In use the electrode can be gripped at either end in a suitable holder such as a SLICE torch sold by the Arcair Company of Lancaster, Ohio. The torch facilitates conduction of electricity through the electrode as well as oxygen down through the center of the electrode. When the electrode is put in the torch or holder and current is conducted to the electrode with either the workpiece in circuit or by means of a separate striker in circuit with the electrode an arc can be struck between the electrode and the workpiece or the striker. When oxygen is present at the free end of the electrode and the arc is struck, burning (exothermic action) of the electrode immediately takes place producing a flame which can be directed at a workpiece to perform a cutting operation thereon.

In order to demonstrate the effectiveness of an electrode according to the present invention, a series of tests were conducted comparing the commercial Arcair exothermic electrode which is a three tube-in-tube-in-tube construction with an electrode such as disclosed in U.S. Pat. No. 4,114,863 with an electrode fabricated in accordance with FIG. 2 of Japanese Patent Publication No. SHO53-5262 and an electrode according to the present invention. For each type electrode an uncoated electrode was compared with an electrode covered with a conventional flux coating.

Set forth in Table I below are the results for cutting tests with these electrodes.

              TABLE 1______________________________________SAM-  RESULTSPLE   A       B       C    D    E     F    G    H______________________________________1     28.554  28.913  1.129                      0.945                           100.0 100.0                                      100.0                                           100.02     21.134  21.134  0.816                      0.816                            74.0  73.1                                       72.3                                            86.33     36.343  36.343  1.397                      1.397                           127.3 125.7                                      123.8                                           147.94     34.042  34.042  1.303                      1.303                           119.2 117.7                                      116.4                                           137.9______________________________________ NOTES: Sample 1 Arcair conventional tube in tube in tube electrode. Sample 2 Electrode according to U.S. Pat. No. 4,114,863. Sample 3 Electrode according to Japanese Patent Publication SH0535262. Sample 4 Electrode according to present invention. A. Cut in inches/minute bare electrode. B. Cut in inches/minute coated electrode. C. Cut in inches/inch bare electrode. D. Cut in inches/inch coated electrode. E. % effectiveness compared to Sample 1 bare electrode (in/min). F. % effectiveness compared to Sample 1 coated electrode (in/min). G. % effectiveness compared to Sample 1 bare electrode (in/in). H. % effectiveness compared to Sample 1 coated electrode (in/in). All electrodes were 1/4 inch diametertest consisted of cutting 5/8" thick steel plate at 100 psi oxygen in the torch without current in the electrode after the exothermic reaction is begun.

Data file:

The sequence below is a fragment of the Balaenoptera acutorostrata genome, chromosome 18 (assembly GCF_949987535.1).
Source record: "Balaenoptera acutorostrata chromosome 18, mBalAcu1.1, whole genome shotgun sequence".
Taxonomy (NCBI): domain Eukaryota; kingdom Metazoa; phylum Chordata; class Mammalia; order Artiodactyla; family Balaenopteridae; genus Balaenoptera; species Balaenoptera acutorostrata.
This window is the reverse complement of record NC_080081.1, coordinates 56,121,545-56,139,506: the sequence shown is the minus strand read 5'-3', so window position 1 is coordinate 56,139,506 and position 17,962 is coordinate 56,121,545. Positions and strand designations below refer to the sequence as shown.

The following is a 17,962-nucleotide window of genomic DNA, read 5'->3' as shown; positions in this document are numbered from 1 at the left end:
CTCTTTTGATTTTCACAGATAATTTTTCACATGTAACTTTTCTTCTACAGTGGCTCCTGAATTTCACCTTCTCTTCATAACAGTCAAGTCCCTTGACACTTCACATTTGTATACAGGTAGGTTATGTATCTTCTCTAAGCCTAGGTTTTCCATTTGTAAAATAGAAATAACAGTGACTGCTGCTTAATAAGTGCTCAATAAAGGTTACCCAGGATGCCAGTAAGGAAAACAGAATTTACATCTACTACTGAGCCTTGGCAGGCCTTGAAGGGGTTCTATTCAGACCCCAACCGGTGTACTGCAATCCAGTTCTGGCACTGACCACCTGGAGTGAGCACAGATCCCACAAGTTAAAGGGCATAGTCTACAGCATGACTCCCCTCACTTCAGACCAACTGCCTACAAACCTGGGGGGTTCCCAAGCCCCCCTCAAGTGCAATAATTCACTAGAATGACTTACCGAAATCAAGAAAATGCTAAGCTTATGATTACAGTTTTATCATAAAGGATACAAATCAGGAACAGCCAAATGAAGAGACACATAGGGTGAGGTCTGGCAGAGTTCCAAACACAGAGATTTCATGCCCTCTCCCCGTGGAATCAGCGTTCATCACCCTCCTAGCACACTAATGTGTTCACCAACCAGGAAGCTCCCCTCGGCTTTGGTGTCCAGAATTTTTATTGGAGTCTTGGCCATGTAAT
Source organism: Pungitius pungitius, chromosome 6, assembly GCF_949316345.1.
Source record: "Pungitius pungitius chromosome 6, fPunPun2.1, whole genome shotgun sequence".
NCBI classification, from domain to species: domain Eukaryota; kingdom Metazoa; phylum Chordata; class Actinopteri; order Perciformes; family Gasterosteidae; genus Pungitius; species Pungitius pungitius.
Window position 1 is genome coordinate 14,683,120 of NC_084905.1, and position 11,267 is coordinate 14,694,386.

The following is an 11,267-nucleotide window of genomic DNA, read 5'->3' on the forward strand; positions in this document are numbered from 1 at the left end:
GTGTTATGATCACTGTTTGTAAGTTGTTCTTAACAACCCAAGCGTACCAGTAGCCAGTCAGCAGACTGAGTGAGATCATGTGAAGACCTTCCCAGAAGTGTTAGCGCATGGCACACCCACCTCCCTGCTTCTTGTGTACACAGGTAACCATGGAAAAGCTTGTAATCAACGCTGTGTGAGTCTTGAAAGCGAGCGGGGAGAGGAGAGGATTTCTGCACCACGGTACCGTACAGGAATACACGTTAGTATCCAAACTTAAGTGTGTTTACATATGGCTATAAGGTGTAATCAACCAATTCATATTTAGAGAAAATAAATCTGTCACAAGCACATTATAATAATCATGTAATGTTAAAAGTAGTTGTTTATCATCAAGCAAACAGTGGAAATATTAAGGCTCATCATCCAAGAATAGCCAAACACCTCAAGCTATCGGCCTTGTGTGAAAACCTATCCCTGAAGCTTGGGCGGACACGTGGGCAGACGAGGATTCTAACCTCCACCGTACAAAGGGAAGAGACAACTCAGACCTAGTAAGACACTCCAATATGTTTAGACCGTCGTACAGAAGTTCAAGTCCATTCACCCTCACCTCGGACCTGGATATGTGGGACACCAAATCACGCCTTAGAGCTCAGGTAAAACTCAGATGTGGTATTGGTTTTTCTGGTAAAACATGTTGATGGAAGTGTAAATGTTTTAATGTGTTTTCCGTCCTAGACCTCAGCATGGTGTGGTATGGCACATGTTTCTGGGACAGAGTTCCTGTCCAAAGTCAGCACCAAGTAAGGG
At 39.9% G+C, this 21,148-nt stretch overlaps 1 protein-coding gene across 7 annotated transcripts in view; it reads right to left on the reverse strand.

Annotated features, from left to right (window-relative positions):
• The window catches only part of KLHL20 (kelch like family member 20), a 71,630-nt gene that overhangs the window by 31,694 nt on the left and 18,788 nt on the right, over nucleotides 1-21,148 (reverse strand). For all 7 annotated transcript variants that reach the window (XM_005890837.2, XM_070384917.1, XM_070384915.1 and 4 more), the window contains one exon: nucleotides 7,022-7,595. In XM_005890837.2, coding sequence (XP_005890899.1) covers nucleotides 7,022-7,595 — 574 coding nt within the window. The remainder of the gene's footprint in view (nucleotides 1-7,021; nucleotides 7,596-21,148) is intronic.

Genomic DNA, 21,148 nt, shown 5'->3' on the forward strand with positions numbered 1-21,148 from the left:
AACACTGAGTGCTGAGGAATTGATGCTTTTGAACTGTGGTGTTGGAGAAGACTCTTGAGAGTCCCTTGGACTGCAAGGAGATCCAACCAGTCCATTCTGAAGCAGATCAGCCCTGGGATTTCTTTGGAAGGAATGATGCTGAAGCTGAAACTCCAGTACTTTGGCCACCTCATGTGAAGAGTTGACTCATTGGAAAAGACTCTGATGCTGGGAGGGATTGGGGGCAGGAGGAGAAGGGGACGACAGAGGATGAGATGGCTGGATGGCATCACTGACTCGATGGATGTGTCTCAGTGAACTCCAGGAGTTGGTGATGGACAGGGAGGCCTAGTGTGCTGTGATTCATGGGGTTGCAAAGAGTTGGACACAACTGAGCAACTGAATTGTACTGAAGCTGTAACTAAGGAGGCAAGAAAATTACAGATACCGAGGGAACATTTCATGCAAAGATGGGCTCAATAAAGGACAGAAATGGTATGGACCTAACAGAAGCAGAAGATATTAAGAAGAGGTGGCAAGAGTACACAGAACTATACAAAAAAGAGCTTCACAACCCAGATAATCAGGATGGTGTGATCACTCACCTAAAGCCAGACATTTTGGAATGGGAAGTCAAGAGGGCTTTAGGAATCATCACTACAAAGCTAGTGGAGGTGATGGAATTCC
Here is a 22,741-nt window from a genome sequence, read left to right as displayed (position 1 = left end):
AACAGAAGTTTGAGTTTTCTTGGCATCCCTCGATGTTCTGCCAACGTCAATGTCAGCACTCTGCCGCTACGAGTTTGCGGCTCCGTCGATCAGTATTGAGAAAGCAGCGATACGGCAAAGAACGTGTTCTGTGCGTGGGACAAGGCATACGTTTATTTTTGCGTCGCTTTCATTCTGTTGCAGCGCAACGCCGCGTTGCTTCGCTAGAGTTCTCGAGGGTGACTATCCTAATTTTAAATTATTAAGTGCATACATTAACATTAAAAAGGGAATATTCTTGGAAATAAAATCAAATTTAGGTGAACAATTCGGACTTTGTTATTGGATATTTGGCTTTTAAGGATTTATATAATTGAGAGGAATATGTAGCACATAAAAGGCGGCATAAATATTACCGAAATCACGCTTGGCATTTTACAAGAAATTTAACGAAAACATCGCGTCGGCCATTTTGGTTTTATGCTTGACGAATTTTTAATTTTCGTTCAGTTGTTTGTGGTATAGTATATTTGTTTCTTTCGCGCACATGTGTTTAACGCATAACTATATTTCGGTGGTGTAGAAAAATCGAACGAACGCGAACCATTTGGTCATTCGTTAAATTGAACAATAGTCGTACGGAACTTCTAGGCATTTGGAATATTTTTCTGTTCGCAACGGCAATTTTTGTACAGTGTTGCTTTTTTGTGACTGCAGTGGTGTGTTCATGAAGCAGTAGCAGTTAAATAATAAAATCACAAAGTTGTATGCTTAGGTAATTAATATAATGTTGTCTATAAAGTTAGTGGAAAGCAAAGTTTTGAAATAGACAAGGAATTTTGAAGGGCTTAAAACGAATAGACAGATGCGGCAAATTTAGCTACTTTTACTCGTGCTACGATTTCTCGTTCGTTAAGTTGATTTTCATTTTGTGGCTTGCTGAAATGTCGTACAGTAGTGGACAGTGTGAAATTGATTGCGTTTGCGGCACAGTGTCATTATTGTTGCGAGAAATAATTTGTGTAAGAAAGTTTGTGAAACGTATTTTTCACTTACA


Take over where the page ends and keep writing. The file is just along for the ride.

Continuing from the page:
From Table I it is apparent that when the Arcair commercial electrode (tube-in-tube-in-tube design) is used as a base, the rod according to the present invention is clearly superior to it while the electrode according to U.S. Pat. No. 4,114,863 is clearly inferior. A surprising result is that the Japanese patent electrode shows the best burning characteristics. However, an electrode according to the Japanese patent is very expensive to manufacture and thus would not be considered a viable commercial electrode.

As shown in the Table, the electrodes can be used either bare or coated with a flux coating with certain improved properties.

Electrodes according to the invention can be covered with a water impervious coating such as set forth in U.S. Pat. No. 4,391,209 and used for underwater cutting.

While the present invention has been described with relation to a particular roll forming configuration, other roll formed shapes can be utilized to effect an elongated electrode structure, all such roll formed shapes that result in a generally cylindrical shape being encompassed in this disclosure.

Having thus described our invention what is desired to be secured by Letters Patent of the United States is set forth in the appended claims.

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Referenced by
Citing PatentFiling datePublication dateApplicantTitle
US4864093 *Oct 5, 1988Sep 5, 1989Arcair CompanyExothermic cutting electrode
US5000426 *Aug 15, 1989Mar 19, 1991Edna CorporationExothermic cutting torch
US5043552 *Jan 16, 1990Aug 27, 1991Charles PaasoCutting electrode for underwater and land use
US7749427Jul 6, 2010P.C. Campana, Inc.Exothermic cutting torch
US8604390 *Oct 13, 2004Dec 10, 2013Hobart Brothers CompanyWeld wire electrode for gas metal arc welding
US20060076336 *Oct 13, 2004Apr 13, 2006Hobart Brothers CompanyWeld wire electrode for gas metal arc welding
US20080265472 *Apr 27, 2007Oct 30, 2008P.C. Campana, Inc.Exothermic cutting torch
US20120152921 *Dec 21, 2010Jun 21, 2012Lincoln Global, Inc.Dual wire welding system and method
WO2008134156A1 *Mar 25, 2008Nov 6, 2008P.C. Campana, Inc.Exothermic cutting torch
Classifications
U.S. Classification266/48, 219/145.23
International ClassificationB23K35/02, B23K35/40, E21B7/14, B23K7/00
Cooperative ClassificationE21B7/146, B23K35/0216
European ClassificationE21B7/14C, B23K35/02C2